Not to confuse Lonny with Ronny:

At this particular juncture, while Lonny Balou was bringing up the overture, he was leaving his box office duty to be manned by another. In this case that would be Ronny Loomis, who obviously wasn’t casted to be in Little Women on this evening, the Opening Night.  Ronny had wanted to land the same part of Mr. Laurence, as did George Rook, but George had beaten him out, well almost.  He was the understudy for the part.  He might as well be since, as with George Rook, he new all the lines and lyrics already.  Naturally, only Ronny and Darla Lankershim new this little secret, so she pulled him aside when he was sweeping the stage one night and asked if he would like to be assigned understudy duty for the Mr. Laurence part.  And as an extra added inducement, Darla would have George Rook stand down on a couple of matinees, giving Ronny a chance to shine and get his feet wet actually portraying Mr. Laurence in front of a live audience.  He wouldn’t be understudying for any other role in the show, for as with George Rook, Mr. Laurence was the only part that Ronny Loomis was right for.  Nevertheless, Ronny Loomis was exceedingly grateful for Darla giving him at least two opportunities to perform in Little Women and being the sport that he was he also volunteered to help out behind the scenes (which he was going to be doing anyway), until those two matinee opportunities arrived.  That’s why he was relieving Lonny Balou in the box office that night.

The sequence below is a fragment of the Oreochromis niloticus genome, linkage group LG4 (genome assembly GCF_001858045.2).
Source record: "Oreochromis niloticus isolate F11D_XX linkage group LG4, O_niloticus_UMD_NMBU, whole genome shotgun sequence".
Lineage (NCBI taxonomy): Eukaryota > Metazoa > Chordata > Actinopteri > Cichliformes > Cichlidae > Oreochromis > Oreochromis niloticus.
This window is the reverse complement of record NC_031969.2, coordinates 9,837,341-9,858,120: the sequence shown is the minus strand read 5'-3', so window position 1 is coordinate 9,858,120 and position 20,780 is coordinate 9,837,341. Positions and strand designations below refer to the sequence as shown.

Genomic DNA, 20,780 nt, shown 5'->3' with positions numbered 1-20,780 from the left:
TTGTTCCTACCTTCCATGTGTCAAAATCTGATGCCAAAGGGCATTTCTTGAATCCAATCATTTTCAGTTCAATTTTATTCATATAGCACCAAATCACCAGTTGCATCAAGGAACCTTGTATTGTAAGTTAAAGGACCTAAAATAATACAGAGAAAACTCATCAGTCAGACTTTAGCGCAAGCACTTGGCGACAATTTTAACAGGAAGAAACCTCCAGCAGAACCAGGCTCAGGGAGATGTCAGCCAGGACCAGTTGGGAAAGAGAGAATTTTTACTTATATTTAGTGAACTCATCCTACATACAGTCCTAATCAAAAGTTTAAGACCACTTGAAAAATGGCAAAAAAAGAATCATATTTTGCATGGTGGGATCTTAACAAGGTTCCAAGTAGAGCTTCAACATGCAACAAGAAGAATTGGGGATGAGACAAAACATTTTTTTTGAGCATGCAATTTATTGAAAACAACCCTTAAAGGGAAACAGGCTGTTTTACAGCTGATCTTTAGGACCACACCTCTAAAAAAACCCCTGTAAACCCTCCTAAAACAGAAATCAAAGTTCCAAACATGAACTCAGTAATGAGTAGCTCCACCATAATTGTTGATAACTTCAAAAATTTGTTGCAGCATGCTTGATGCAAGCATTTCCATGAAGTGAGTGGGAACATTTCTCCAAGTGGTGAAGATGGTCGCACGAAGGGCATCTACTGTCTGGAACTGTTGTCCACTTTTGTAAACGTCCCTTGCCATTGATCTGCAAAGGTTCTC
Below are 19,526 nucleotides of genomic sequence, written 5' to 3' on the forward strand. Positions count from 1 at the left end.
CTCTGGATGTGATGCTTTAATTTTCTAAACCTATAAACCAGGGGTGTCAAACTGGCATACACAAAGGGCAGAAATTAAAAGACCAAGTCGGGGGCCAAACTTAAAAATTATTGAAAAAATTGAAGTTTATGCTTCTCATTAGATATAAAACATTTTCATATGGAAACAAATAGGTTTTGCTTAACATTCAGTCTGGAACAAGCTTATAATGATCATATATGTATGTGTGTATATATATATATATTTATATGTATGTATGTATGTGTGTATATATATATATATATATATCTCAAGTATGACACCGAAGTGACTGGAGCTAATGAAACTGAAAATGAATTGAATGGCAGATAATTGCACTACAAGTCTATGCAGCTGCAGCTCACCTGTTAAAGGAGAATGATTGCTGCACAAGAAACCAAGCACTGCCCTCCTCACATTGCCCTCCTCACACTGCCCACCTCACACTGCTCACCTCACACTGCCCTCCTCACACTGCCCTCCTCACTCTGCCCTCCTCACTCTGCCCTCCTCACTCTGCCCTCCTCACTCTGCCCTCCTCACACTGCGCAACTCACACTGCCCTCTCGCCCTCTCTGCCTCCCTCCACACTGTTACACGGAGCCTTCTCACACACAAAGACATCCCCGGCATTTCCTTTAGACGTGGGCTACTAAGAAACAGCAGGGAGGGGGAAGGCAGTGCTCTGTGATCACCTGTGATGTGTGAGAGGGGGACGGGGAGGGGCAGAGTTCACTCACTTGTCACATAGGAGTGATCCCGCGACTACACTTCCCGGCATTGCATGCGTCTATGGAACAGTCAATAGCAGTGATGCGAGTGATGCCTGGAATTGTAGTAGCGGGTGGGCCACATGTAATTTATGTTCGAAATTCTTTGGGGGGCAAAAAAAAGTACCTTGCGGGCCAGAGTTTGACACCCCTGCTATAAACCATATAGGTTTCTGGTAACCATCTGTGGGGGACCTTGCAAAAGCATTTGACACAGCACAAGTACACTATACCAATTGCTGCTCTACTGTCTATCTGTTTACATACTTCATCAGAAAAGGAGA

George Rook for his part didn’t mind giving up two matinees to Ronny Loomis; left up to him he would have given Ronny all the matinees.  He never liked performing in matinees anyway. 

Not to forget Lonny Balou: